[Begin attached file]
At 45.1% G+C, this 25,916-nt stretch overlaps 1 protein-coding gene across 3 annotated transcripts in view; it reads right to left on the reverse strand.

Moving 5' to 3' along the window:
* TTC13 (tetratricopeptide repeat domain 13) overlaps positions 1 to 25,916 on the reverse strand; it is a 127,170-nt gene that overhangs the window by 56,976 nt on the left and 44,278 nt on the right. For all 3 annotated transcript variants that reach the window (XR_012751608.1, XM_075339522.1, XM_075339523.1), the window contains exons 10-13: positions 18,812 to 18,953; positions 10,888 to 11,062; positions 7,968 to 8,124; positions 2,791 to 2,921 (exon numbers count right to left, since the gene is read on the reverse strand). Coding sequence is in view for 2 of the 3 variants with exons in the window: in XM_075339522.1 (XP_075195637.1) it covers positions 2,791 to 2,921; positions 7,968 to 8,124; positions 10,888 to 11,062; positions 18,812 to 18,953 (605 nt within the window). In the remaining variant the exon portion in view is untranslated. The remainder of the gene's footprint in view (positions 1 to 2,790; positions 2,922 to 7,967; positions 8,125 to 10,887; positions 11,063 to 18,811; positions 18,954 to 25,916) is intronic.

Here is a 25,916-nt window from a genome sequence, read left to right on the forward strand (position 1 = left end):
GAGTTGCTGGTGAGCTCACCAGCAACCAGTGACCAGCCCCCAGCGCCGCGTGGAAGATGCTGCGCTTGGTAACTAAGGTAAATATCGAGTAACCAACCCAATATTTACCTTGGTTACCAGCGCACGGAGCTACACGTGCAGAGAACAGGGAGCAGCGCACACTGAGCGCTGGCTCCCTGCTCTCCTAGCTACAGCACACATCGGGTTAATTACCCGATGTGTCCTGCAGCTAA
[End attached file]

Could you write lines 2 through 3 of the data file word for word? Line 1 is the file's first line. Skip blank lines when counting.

Moving 5' to 3' along the window:
* TTC13 (tetratricopeptide repeat domain 13) overlaps positions 1 to 25,916 on the reverse strand; it is a 127,170-nt gene that overhangs the window by 56,976 nt on the left and 44,278 nt on the right. For all 3 annotated transcript variants that reach the window (XR_012751608.1, XM_075339522.1, XM_075339523.1), the window contains exons 10-13: positions 18,812 to 18,953; positions 10,888 to 11,062; positions 7,968 to 8,124; positions 2,791 to 2,921 (exon numbers count right to left, since the gene is read on the reverse strand). Coding sequence is in view for 2 of the 3 variants with exons in the window: in XM_075339522.1 (XP_075195637.1) it covers positions 2,791 to 2,921; positions 7,968 to 8,124; positions 10,888 to 11,062; positions 18,812 to 18,953 (605 nt within the window). In the remaining variant the exon portion in view is untranslated. The remainder of the gene's footprint in view (positions 1 to 2,790; positions 2,922 to 7,967; positions 8,125 to 10,887; positions 11,063 to 18,811; positions 18,954 to 25,916) is intronic.